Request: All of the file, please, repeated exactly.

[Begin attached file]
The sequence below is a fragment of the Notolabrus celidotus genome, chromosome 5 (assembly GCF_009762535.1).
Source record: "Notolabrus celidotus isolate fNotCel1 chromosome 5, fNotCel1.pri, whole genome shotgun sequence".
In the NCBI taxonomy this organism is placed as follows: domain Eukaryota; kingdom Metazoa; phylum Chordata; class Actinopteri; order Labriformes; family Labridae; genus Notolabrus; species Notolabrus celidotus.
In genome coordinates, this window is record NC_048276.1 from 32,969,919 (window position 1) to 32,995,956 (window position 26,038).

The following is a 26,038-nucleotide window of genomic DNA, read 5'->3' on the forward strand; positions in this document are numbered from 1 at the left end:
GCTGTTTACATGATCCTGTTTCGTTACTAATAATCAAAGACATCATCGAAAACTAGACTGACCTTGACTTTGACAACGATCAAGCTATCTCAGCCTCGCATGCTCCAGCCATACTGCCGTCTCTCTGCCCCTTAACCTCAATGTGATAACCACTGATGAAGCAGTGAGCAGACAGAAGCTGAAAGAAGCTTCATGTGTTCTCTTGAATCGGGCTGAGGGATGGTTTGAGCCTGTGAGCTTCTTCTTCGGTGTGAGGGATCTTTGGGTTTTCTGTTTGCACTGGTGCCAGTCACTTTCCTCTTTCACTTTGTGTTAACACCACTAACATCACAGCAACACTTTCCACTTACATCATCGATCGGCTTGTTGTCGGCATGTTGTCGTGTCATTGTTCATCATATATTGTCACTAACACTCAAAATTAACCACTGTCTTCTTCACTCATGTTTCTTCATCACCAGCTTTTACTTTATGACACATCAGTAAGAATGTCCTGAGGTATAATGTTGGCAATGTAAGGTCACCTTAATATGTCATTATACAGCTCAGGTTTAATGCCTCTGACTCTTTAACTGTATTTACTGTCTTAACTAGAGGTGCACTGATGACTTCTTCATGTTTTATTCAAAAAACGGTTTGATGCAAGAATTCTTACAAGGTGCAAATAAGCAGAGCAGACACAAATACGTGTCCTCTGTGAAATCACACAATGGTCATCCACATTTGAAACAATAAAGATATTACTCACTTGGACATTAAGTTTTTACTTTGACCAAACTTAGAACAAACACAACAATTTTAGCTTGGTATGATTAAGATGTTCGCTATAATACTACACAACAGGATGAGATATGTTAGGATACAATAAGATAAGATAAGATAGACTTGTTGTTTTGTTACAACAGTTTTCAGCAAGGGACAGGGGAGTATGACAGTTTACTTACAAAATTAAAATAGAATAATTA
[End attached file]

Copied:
The sequence below is a fragment of the Notolabrus celidotus genome, chromosome 5 (assembly GCF_009762535.1).
Source record: "Notolabrus celidotus isolate fNotCel1 chromosome 5, fNotCel1.pri, whole genome shotgun sequence".
In the NCBI taxonomy this organism is placed as follows: domain Eukaryota; kingdom Metazoa; phylum Chordata; class Actinopteri; order Labriformes; family Labridae; genus Notolabrus; species Notolabrus celidotus.
In genome coordinates, this window is record NC_048276.1 from 32,969,919 (window position 1) to 32,995,956 (window position 26,038).

The following is a 26,038-nucleotide window of genomic DNA, read 5'->3' on the forward strand; positions in this document are numbered from 1 at the left end:
GCTGTTTACATGATCCTGTTTCGTTACTAATAATCAAAGACATCATCGAAAACTAGACTGACCTTGACTTTGACAACGATCAAGCTATCTCAGCCTCGCATGCTCCAGCCATACTGCCGTCTCTCTGCCCCTTAACCTCAATGTGATAACCACTGATGAAGCAGTGAGCAGACAGAAGCTGAAAGAAGCTTCATGTGTTCTCTTGAATCGGGCTGAGGGATGGTTTGAGCCTGTGAGCTTCTTCTTCGGTGTGAGGGATCTTTGGGTTTTCTGTTTGCACTGGTGCCAGTCACTTTCCTCTTTCACTTTGTGTTAACACCACTAACATCACAGCAACACTTTCCACTTACATCATCGATCGGCTTGTTGTCGGCATGTTGTCGTGTCATTGTTCATCATATATTGTCACTAACACTCAAAATTAACCACTGTCTTCTTCACTCATGTTTCTTCATCACCAGCTTTTACTTTATGACACATCAGTAAGAATGTCCTGAGGTATAATGTTGGCAATGTAAGGTCACCTTAATATGTCATTATACAGCTCAGGTTTAATGCCTCTGACTCTTTAACTGTATTTACTGTCTTAACTAGAGGTGCACTGATGACTTCTTCATGTTTTATTCAAAAAACGGTTTGATGCAAGAATTCTTACAAGGTGCAAATAAGCAGAGCAGACACAAATACGTGTCCTCTGTGAAATCACACAATGGTCATCCACATTTGAAACAATAAAGATATTACTCACTTGGACATTAAGTTTTTACTTTGACCAAACTTAGAACAAACACAACAATTTTAGCTTGGTATGATTAAGATGTTCGCTATAATACTACACAACAGGATGAGATATGTTAGGATACAATAAGATAAGATAAGATAGACTTGTTGTTTTGTTACAACAGTTTTCAGCAAGGGACAGGGGAGTATGACAGTTTACTTACAAAATTAAAATAGAATAATTA